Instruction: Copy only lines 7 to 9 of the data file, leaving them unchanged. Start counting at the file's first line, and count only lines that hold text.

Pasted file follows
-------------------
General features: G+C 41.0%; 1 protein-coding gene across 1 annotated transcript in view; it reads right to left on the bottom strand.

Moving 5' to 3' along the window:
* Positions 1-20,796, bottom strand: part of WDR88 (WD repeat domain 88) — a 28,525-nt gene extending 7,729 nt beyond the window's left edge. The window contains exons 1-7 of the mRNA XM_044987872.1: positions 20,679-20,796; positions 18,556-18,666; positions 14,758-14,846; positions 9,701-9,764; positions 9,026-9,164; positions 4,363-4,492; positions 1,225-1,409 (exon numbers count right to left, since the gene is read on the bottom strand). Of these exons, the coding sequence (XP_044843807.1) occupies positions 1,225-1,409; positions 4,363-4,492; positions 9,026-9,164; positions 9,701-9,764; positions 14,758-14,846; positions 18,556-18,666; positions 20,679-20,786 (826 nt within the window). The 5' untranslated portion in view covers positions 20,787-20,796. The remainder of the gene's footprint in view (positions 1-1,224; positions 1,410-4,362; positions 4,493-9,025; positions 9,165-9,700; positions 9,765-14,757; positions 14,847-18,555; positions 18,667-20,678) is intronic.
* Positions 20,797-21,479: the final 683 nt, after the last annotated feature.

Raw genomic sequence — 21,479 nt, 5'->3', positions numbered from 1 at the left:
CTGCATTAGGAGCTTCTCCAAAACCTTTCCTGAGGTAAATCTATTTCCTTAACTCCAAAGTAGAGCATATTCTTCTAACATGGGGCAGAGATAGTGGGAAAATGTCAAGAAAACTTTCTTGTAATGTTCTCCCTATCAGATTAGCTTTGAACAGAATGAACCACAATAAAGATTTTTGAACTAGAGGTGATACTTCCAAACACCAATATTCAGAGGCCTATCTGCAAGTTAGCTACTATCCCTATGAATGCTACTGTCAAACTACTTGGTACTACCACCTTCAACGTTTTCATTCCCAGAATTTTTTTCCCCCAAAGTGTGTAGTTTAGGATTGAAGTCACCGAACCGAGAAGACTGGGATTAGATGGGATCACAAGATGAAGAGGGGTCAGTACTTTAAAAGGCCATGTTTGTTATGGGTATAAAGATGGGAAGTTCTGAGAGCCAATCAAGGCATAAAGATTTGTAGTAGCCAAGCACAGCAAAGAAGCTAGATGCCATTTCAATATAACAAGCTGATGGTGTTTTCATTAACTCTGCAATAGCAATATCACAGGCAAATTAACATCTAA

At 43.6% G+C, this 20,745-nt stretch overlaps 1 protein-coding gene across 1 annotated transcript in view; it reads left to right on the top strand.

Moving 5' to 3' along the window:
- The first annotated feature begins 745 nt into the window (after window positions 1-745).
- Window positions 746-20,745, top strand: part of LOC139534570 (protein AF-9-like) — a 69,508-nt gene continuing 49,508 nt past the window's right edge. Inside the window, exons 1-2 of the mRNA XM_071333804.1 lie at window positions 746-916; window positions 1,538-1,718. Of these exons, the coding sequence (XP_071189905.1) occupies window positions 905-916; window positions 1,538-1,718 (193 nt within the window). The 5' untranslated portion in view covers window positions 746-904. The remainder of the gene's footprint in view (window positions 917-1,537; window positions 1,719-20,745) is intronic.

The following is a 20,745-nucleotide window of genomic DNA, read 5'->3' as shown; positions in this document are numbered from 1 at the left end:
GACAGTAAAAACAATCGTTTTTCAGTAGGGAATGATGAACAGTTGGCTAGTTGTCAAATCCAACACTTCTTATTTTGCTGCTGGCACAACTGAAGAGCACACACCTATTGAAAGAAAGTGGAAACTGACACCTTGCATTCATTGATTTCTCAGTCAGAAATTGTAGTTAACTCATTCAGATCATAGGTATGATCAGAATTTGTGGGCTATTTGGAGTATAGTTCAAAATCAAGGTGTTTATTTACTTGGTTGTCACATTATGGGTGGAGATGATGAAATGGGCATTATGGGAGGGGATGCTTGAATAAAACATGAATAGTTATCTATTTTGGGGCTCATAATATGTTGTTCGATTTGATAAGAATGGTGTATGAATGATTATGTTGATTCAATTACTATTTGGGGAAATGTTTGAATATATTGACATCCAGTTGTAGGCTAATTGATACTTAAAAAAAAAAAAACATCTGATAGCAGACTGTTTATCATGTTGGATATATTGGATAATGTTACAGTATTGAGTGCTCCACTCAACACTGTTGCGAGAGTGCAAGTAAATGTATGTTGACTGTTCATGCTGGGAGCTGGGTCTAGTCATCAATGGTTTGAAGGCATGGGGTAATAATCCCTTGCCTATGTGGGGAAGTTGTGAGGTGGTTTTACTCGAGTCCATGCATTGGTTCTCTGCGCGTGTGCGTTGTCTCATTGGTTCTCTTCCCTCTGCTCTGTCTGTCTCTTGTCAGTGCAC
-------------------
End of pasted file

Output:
At 43.6% G+C, this 20,745-nt stretch overlaps 1 protein-coding gene across 1 annotated transcript in view; it reads left to right on the top strand.

Moving 5' to 3' along the window:
- The first annotated feature begins 745 nt into the window (after window positions 1-745).